What video game box art would look like if it hadnt changed in 30 years

What video game box art would look like if it hadn’t changed in 30 years

What video game box art would look like if it hadn't changed in 30 years

Have you ever wondered what it would be like if video game box art hadn’t changed in 30 years? No. I don’t suppose you have. Why would you? You’ve got more important things to think about. But I haven’t.

After pondering this transparently inane hypothetical scenario, I decided to turn it into a thing on the internet. And this is it. A pictorial-based feature in which I have spliced old box art with new games just for the sake of it (while still retaining each game’s modern logo and typography). In the grand scheme of things it’s a pretty simple concept to grasp. So without further pointless explanation, please continue to browse my just-about-serviceable Photoshop handiwork at your leisure…

Grand Theft Auto V | Old box art taken from A.P.B. (1989)

The 80s were a decade when people didn’t think straight. Their heads were a muddle with shoulder pads and Rubik’s Cubes and hair-dos and Police Academy movies. It’s no wonder that everyone thought it was totally fine to use kid-friendly cartoon box art for games that – looking back – probably weren’t completely appropriate for kid-friendly cartoon box art.

It was the bewilderingly stupid age of stupid before some responsible grown-ups finally thought perhaps some kind of age-rating system for games might be a good idea. And it was glorious while it lasted. I love the idea that even with its mature themes of violence and sex and drugs and broken morality, a game like GTA could be visually represented with some dismissively goofy-looking box-art that essentially says “I’m a policeman. It is my job to chase you. WEEEEEEEEEE!!!!!”

The Elder Scrolls V: Skyrim | Old box art taken from Wing War (1983)

You could pay some shaven-headed, Apple-worshipping, thick-rimmed glasses wearing design guru wank specialist a small fortune to visualise your intellectual property via the medium of pictures and typography composed in an aesthetic frontage commonly referred to by plebs as ‘box art’.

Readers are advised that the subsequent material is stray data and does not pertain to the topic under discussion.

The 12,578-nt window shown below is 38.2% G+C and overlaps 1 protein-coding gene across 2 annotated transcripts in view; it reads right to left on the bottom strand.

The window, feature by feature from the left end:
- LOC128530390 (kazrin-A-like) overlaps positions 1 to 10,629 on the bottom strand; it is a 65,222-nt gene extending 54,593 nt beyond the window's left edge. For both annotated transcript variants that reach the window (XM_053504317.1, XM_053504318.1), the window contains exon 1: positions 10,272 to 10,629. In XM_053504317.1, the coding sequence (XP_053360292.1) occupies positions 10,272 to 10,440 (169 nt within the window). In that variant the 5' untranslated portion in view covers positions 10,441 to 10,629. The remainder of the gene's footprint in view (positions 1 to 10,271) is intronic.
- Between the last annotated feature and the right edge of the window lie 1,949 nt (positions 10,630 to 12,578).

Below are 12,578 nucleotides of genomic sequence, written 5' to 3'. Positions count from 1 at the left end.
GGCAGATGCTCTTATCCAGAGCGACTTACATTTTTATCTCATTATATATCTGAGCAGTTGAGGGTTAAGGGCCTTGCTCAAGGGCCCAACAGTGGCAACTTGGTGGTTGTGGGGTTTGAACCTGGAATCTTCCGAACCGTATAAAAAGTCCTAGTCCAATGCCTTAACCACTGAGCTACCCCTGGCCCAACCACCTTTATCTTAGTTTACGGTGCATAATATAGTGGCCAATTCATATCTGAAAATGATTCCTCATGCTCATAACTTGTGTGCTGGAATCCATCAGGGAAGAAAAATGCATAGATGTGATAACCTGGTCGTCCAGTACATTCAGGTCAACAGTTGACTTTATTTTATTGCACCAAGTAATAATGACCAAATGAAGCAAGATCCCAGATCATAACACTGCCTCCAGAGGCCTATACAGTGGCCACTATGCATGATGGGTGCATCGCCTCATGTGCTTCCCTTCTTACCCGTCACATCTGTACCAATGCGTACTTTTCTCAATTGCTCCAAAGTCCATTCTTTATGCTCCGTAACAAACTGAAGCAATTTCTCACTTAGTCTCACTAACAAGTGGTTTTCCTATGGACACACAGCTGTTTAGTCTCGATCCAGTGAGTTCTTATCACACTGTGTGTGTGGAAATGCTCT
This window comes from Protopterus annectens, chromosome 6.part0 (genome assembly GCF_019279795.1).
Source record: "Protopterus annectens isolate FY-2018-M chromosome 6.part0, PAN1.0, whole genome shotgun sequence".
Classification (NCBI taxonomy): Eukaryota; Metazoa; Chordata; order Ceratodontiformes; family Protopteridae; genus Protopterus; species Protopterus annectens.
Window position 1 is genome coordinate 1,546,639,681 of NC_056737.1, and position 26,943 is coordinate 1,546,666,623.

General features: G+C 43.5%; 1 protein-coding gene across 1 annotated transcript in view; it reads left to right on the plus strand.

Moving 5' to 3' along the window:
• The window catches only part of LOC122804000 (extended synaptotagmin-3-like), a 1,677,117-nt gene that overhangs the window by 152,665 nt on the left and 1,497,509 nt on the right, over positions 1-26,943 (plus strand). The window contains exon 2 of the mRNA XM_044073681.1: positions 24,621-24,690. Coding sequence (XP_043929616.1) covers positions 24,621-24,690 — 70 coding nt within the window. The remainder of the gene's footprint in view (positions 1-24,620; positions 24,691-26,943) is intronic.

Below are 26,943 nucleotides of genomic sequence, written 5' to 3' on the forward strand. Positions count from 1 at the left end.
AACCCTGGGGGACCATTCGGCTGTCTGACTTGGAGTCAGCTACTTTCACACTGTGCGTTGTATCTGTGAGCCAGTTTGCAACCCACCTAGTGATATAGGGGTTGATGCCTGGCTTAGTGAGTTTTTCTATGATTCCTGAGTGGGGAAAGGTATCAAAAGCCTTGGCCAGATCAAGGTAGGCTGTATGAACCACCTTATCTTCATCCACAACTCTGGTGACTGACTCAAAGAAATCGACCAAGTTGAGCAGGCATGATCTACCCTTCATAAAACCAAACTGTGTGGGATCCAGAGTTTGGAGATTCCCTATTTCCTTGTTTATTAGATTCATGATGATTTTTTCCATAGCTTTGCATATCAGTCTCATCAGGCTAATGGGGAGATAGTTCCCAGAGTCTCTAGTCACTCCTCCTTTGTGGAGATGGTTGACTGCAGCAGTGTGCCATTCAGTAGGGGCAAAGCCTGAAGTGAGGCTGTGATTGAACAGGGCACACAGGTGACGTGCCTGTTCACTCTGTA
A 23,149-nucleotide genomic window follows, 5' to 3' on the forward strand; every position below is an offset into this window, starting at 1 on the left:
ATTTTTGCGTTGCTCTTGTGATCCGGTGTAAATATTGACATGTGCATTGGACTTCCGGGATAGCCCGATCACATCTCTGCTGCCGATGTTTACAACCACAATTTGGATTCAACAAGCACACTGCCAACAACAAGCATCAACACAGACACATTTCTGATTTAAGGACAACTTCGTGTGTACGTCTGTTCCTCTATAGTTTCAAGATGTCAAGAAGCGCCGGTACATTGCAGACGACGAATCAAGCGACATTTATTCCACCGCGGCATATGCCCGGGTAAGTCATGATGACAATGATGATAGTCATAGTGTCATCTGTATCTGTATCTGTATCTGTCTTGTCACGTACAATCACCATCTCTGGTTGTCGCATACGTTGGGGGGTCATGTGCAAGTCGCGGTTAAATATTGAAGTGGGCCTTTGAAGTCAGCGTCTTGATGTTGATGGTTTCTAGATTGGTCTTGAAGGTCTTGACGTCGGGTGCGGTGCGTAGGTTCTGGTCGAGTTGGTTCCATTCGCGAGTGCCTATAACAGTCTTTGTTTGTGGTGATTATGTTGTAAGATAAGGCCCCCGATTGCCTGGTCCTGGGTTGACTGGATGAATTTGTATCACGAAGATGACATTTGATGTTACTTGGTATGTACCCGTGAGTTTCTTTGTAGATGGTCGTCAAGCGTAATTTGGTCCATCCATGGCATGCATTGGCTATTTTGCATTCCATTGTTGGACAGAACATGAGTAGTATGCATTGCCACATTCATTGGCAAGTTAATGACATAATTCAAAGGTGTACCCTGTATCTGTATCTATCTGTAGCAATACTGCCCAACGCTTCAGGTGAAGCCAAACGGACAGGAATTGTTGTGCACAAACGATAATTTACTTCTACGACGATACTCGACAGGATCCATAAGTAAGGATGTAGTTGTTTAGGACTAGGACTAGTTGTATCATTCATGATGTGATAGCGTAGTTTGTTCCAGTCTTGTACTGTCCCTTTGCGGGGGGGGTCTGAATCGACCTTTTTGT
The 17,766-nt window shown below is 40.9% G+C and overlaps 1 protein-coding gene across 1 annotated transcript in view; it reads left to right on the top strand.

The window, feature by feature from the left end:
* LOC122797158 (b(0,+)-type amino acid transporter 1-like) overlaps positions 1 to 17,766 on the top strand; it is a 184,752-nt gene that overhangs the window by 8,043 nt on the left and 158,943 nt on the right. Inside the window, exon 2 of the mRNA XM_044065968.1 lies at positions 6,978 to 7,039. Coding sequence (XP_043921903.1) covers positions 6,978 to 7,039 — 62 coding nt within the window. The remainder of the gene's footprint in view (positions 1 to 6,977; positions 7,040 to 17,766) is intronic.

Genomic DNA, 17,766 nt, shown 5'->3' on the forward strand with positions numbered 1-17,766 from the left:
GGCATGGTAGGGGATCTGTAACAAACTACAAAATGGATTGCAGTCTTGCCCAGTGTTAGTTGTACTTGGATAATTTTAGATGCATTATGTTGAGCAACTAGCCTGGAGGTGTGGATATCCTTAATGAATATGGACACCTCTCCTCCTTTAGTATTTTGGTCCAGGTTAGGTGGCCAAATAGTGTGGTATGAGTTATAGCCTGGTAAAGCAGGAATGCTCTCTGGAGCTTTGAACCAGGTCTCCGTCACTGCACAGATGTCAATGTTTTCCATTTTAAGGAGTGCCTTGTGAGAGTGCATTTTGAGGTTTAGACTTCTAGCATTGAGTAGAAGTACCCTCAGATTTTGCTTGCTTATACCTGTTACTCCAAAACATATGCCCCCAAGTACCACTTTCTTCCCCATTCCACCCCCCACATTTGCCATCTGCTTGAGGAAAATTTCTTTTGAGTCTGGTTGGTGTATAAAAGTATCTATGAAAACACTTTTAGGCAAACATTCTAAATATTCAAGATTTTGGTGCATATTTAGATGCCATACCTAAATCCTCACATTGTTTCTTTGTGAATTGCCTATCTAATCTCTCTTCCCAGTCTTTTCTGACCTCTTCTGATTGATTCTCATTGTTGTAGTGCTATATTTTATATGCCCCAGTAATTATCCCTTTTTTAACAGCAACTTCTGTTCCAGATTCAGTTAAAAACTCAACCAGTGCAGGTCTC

Alternatively, you could get your mate Brian who works Tuesday afternoons and all day Saturday in the Game Workshop at the top of town to knock together a three dimensional diorama of a dragon holding a diamond-shaped bit of plastic and then take a photo of it.

Battlefield 3 | Old box art taken from Armor Battle (1982)

This was the distinctive box-art design style for quite a few of Intellivision’s games in the early 80s. It might lack the technical complexities of modern computer-facilitated design, but more than makes up for it with genuine artistic personality and the sense that it has been created by an individual artist (in this case an artist called Steve Huston) as opposed to a committee of graphic designers.

And it’s got tanks and explosions and men strategising with binoculars and is consequently the perfect old-school box-art fit for Battlefield.

Fun fact: The art budget for Intellivision’s boxes was approximately $800 per box.

Monster Hunter Tri | Old box art taken from Pool of Radiance (1988)

Really not too dissimilar in composition to the actual Monster Hunter Tri box art. It’s an armour-clad warrior, sword in hand, about to go toe-to-toe with a belligerent lizard. The real difference is the art from 24 years ago is much more… restrained. For starters, we just don’t get sensible-sized swords like that any more. Swords today have to be physically impossible to hold – humongously proportioned pizza slices of death capable of eviscerating entire skyscrapers in a single blow.